The annual internal audit of the Managed Forest Law (MFL) Certified Group took place during the week of April 10 with visits to 40 certified MFL properties and completed timber harvests in southern Wisconsin – specifically in Columbia, Dane, Iowa, Juneau, Marquette, Monroe, Richland, Sauk, Vernon and Waushara counties.
We were fortunate to have sunny skies and warm weather, witness a lot of superb forest management, engage in thoughtful discussions with landowners, foresters, and loggers, and identify a couple more opportunities for improvement. In sum, we are challenged to improve our pesticide reporting by group members and transportation system maintenance outside of forestry operations.
An internal audit is required every year for both Forest Stewardship Council® (FSC) and American Tree Farm System® (ATFS) standards, under which the MFL Certified Group is dually certified. The audit reviews a selection of MFL properties where timber harvesting was completed within the previous three years. All indicators under the FSC and ATFS standards are eligible for evaluation during the audit, but the focus is on indicators that where the MFL Group has been out of conformance in recent audits and on issues identified through routine harvest monitoring.
Overall, the MFL Group was found to be in conformance with FSC and ATFS standards, a few findings notwithstanding. Internal audit findings are categorized as either observations or corrective action requests. The latter is reserved for findings that demonstrate non-conformance with certification standards and require corrective action to mitigate the issue. The former is for findings that could generate non-conformance in the future or that could improve overall MFL Group operations.
The observations revolved around DNR implementation of the Forest Tax Law program including use of internal monitoring forms, management plan updates and MFL Certified Group application paperwork. Changes resulting from these observations will focus internally and will contribute to the continual improvement of the Forest Tax Law program and the MFL Certified Group.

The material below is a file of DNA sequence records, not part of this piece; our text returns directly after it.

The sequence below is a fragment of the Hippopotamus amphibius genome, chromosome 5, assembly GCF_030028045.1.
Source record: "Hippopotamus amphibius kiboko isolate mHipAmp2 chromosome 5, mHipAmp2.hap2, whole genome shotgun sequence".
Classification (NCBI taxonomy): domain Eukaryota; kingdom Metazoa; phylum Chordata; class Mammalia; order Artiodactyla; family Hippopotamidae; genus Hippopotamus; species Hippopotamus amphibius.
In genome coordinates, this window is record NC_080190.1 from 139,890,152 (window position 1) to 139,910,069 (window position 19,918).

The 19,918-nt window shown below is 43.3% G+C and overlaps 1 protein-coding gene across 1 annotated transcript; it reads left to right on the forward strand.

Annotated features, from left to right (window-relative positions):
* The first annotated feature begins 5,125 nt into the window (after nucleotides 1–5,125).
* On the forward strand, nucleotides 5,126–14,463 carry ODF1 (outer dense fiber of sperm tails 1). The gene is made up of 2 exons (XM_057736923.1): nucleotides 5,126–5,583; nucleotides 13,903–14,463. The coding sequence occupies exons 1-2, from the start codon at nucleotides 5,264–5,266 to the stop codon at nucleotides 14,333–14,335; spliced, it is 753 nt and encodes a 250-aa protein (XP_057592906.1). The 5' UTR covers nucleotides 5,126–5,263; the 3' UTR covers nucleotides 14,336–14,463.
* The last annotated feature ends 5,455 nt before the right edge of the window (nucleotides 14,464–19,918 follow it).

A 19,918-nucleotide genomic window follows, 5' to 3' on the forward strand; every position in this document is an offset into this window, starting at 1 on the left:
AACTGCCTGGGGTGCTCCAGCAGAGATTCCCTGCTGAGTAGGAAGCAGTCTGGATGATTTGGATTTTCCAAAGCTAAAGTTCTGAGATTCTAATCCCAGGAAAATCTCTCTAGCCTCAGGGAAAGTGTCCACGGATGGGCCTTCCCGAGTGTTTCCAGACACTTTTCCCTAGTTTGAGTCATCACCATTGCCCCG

The corrective action requests (CAR) identified on-the-ground concerns and may be of more interest to certified MFL landowners; one of the two CARs was found in two instances where a pesticide treatment on certified MFL land was not reported to the DNR. If you have been following our articles this year, pesticide reporting may sound familiar. As described in an article from February 2023, failure to report a pesticide application was the lone finding from the 2022 external certification audit. We elaborated on the pesticide reporting requirements of forest certification again in an article from May 2023. In short, any time a pesticide is applied on certified MFL lands it must also be reported to the DNR. To facilitate pesticide reporting, there is an easy to use online reporting form and we have also created a worksheet to help landowners keep track of the necessary reporting information. The reporting worksheet is available at the MFL Certified Group Pesticide Use page.
The other correction action request was for three instances where the landowners’ use of woods roads for recreation and access created rutting and erosion concerns. In the past, findings involving Water Quality Best Management Practices (or BMPs) were usually associated with active or recent timber harvesting. With this CAR it is important to note that road and trail use for recreation or access on the property can also generate BMP problems for rutting and erosion. In these three instances, these were logging roads and trails that previously had been properly designed and reconditioned but will now require some tune-up. Within the MFL Certified Group, adherence to BMPs receives significant attention during timber harvesting operations. Following the BMPs is required under ATFS and FSC standards, but these are also good guidelines to protect the landowner’s enjoyment and use of their property. Local staff will be following up on these instances to collaborate with the landowners and come up with a plan.
The results of our internal audit and monitoring also feed into the external (or third party) certification audit. The next external audit is taking place in the Northeast Tax Law Team during the week of Aug.14. In addition to visiting new sites with a team of third-party auditors, the auditors will review our internal audit findings and proposed steps to resolve non-conformance and engage in continuous improvement. Stay tuned this fall for an article on the results of the external audit.